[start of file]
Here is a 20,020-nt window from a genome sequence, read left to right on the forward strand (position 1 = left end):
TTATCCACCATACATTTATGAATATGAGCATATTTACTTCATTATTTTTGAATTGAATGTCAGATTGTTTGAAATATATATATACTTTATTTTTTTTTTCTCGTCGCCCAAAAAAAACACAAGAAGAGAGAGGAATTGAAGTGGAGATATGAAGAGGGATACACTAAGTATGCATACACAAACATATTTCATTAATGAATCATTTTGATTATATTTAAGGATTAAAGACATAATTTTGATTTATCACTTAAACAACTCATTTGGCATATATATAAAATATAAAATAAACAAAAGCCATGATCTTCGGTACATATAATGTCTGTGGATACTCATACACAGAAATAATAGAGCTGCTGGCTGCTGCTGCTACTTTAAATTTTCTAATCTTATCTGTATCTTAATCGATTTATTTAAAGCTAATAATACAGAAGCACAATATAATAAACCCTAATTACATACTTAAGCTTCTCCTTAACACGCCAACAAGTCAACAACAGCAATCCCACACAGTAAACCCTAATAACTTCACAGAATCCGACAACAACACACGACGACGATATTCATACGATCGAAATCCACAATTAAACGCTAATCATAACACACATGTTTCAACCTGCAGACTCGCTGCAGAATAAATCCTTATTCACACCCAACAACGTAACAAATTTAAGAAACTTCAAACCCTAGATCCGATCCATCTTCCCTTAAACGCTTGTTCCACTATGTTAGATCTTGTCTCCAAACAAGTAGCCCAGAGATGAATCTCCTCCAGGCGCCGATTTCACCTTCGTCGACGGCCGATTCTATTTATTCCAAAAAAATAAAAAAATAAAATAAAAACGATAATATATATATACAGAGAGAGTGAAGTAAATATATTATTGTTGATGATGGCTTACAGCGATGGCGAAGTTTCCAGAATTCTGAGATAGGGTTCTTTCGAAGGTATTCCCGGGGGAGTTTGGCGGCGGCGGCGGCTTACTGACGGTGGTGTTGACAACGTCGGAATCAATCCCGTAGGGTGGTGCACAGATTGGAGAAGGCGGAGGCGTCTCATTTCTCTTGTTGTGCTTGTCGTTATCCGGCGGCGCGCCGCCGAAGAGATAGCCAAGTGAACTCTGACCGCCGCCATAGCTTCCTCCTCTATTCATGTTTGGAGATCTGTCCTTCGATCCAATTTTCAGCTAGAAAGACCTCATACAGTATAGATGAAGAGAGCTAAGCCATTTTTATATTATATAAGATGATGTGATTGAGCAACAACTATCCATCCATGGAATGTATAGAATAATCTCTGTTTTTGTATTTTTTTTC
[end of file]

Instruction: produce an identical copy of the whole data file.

Here is a 20,020-nt window from a genome sequence, read left to right on the forward strand (position 1 = left end):
TTATCCACCATACATTTATGAATATGAGCATATTTACTTCATTATTTTTGAATTGAATGTCAGATTGTTTGAAATATATATATACTTTATTTTTTTTTTCTCGTCGCCCAAAAAAAACACAAGAAGAGAGAGGAATTGAAGTGGAGATATGAAGAGGGATACACTAAGTATGCATACACAAACATATTTCATTAATGAATCATTTTGATTATATTTAAGGATTAAAGACATAATTTTGATTTATCACTTAAACAACTCATTTGGCATATATATAAAATATAAAATAAACAAAAGCCATGATCTTCGGTACATATAATGTCTGTGGATACTCATACACAGAAATAATAGAGCTGCTGGCTGCTGCTGCTACTTTAAATTTTCTAATCTTATCTGTATCTTAATCGATTTATTTAAAGCTAATAATACAGAAGCACAATATAATAAACCCTAATTACATACTTAAGCTTCTCCTTAACACGCCAACAAGTCAACAACAGCAATCCCACACAGTAAACCCTAATAACTTCACAGAATCCGACAACAACACACGACGACGATATTCATACGATCGAAATCCACAATTAAACGCTAATCATAACACACATGTTTCAACCTGCAGACTCGCTGCAGAATAAATCCTTATTCACACCCAACAACGTAACAAATTTAAGAAACTTCAAACCCTAGATCCGATCCATCTTCCCTTAAACGCTTGTTCCACTATGTTAGATCTTGTCTCCAAACAAGTAGCCCAGAGATGAATCTCCTCCAGGCGCCGATTTCACCTTCGTCGACGGCCGATTCTATTTATTCCAAAAAAATAAAAAAATAAAATAAAAACGATAATATATATATACAGAGAGAGTGAAGTAAATATATTATTGTTGATGATGGCTTACAGCGATGGCGAAGTTTCCAGAATTCTGAGATAGGGTTCTTTCGAAGGTATTCCCGGGGGAGTTTGGCGGCGGCGGCGGCTTACTGACGGTGGTGTTGACAACGTCGGAATCAATCCCGTAGGGTGGTGCACAGATTGGAGAAGGCGGAGGCGTCTCATTTCTCTTGTTGTGCTTGTCGTTATCCGGCGGCGCGCCGCCGAAGAGATAGCCAAGTGAACTCTGACCGCCGCCATAGCTTCCTCCTCTATTCATGTTTGGAGATCTGTCCTTCGATCCAATTTTCAGCTAGAAAGACCTCATACAGTATAGATGAAGAGAGCTAAGCCATTTTTATATTATATAAGATGATGTGATTGAGCAACAACTATCCATCCATGGAATGTATAGAATAATCTCTGTTTTTGTATTTTTTTTC